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How Important is a Responsive Landing Page?


Answer: very. But don't panic — responsive landing pages don't require purchasing expensive templates or extra tools. Instead, creating a responsive landing page is all about your mindset from the start. Are you designing responsively? Or do you still think of your website as a fixed canvas?


Why It's Important

Responsive landing pages are necessary for those who check email on phonesWeb traffic is increasingly coming from phones these days. There've been numerous studies and statistics, but what it boils down to is this: a significant portion of visitors to your site will be on phones or tablets, not a desktop computer.

This may be especially true of a landing page. How are you driving traffic to this particular offer? Did you send out an email?

Did you know that most email gets opened on phones?

It's a logical progression. If you send out an email with a link to your landing page, and the majority of people who receive that email do so on a phone, it follows that the majority of traffic driven to the page will also be on phones. A landing page that doesn't work on mobile just won't cut it anymore.

A successful landing page has a clear message and an easy-to-use call to action. What's clear and simple on a desktop screen will not always be clear and simple on a phone's screen; what's clear and simple on a phone may not get attention on a desktop screen. Make sure the most common landing page mistakes don't happen just because you designed for a different screen size.

One Responsive Landing Page vs. Multiple Pages

At this point, it may be tempting to just build two landing pages — one for desktop, one for mobile. Problem solved, right? Well... no. Not really. Some big companies can do this, maintaining two full, carefully maintained and updated websites. But do you really want to make all your changes twice?

In fact, even companies that maintain two different sites still must make both those sites responsive. After all, I may be looking at a 10" screen on my laptop, while you have a 40" you regularly stream movies on. And while some tablets may approach the size of a laptop, other phones will have only a 5" screen.


Designing Your Landing Page Responsively

So, you must design your landing page to be responsive. How do you get started? First, think about the order you put things on the page.

Pay attention to the flow - not just where an element lands on your screen, but why it's there. This will help you plan for how that flow will respond to different screen sizes. How will elements stack on a small screen? What will happen if the screen is wider than the design? Will it be centered or lopsided? If it spreads out, will it still look good?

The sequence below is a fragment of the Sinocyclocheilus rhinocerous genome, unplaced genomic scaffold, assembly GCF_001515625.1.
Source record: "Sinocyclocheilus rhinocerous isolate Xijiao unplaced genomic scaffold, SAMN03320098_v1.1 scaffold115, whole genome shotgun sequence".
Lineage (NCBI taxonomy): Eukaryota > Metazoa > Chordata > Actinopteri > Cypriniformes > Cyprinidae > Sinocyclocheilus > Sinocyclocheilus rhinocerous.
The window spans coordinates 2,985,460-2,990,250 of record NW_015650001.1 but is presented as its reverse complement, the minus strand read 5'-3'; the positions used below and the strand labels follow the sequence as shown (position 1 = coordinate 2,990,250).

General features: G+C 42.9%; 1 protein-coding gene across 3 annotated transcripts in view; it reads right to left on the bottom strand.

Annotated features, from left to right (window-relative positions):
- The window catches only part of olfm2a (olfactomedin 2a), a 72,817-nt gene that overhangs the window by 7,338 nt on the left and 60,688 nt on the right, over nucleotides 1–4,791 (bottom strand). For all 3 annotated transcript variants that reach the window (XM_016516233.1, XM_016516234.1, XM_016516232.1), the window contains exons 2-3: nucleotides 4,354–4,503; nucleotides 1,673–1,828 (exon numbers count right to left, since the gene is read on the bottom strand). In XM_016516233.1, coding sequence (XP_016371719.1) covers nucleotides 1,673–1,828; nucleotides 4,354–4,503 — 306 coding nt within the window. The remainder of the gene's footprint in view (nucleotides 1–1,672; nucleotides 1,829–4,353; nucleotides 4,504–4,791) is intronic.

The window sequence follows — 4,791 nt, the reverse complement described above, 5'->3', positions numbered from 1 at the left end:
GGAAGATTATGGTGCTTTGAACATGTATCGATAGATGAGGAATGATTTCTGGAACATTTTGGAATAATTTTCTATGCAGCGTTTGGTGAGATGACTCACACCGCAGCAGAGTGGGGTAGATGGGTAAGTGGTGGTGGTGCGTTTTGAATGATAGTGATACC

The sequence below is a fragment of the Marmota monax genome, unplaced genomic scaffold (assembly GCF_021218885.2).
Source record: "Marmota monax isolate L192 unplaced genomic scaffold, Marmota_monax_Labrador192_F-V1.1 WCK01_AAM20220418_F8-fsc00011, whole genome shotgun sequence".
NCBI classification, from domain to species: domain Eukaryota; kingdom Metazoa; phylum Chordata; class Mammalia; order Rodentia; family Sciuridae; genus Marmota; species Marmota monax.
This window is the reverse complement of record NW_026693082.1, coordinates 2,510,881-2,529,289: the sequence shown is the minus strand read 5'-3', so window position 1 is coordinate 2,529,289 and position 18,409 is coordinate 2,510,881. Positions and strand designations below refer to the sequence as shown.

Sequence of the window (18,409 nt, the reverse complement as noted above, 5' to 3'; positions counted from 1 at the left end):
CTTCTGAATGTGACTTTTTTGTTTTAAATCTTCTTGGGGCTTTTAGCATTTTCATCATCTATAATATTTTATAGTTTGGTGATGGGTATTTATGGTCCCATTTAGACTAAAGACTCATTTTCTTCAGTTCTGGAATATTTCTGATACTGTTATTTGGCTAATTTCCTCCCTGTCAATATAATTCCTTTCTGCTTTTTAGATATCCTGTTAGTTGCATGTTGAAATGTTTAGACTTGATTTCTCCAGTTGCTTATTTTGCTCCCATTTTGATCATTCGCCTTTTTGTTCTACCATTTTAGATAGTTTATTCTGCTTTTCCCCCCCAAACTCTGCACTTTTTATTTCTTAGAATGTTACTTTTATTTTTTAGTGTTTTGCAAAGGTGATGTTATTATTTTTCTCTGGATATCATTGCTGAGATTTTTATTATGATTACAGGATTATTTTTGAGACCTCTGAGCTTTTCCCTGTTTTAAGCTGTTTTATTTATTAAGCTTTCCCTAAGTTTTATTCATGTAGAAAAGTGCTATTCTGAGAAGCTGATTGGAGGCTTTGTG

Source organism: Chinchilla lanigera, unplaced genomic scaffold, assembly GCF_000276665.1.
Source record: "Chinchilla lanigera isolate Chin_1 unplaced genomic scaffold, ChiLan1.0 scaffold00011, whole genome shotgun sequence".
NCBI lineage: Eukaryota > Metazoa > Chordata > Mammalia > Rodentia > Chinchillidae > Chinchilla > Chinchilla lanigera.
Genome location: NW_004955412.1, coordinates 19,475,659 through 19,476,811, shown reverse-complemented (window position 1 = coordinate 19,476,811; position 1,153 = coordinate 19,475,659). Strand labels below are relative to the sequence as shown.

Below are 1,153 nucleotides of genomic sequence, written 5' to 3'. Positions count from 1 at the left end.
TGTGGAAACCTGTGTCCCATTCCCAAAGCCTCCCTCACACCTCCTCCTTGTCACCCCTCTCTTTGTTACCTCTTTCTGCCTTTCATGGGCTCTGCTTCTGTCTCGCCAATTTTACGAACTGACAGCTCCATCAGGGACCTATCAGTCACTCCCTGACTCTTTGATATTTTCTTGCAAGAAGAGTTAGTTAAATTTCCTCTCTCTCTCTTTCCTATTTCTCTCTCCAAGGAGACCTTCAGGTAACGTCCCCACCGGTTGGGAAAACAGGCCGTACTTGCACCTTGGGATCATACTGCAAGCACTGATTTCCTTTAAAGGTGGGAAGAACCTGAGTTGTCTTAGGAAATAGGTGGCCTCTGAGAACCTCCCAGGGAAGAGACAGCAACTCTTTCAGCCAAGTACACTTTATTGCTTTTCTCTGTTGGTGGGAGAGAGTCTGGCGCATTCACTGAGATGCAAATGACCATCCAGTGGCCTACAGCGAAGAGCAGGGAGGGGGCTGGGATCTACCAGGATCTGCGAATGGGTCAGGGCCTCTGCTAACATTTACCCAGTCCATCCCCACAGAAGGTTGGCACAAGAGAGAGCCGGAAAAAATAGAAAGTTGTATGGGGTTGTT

If you plan responsively from the beginning, the next step will be easy, but just as important. You must include responsive styling.

Let's look at some basic responsive CSS.

One way to minimize work for yourself is to use percentages. If you size an element of your design by percentage, rather than a set number of pixels, it will never break the page by being bigger than the screen it's viewed on. But be aware of the potential for something to become too big, or too small.

That's where max-width and min-width come in. Either set a static size, but with max-width:100%, shrinking the element if and only if it wouldn't fit on the page, or set a percentage width — let's say, 40% — but with min-width:150px to keep it from shrinking too far.

Percentage styling is a start — but now it's time for the star of the show. You cannot have truly responsive styling without the @media rule. This allows you to adjust your styling to better work within varying screen sizes.

One very simple example is the image near the top of this blog. If you're reading this on a desktop or laptop, the picture is probably floated to the right; however, if you shrink your browser to as skinny a window as possible, you'll see what people reading this on their phone see: a centered image beneath the subheader.

Take into account the ability to swap elements between display:none and display:block at different widths, and you'll find you have quite a lot of control — just don't get too heavy handed with display:none. You don't want to frustrate visitors who are used to the functionality of the desktop site by blocking access on the mobile version. No matter what size the device, you need to deliver a "full" site. The very existence of the idea that the "full" site is different from "mobile" stems from companies and designers who were not prepared for this concept.

Remember that your website, and especially your landing pages, should always be user-friendly. You're now ready to design responsively.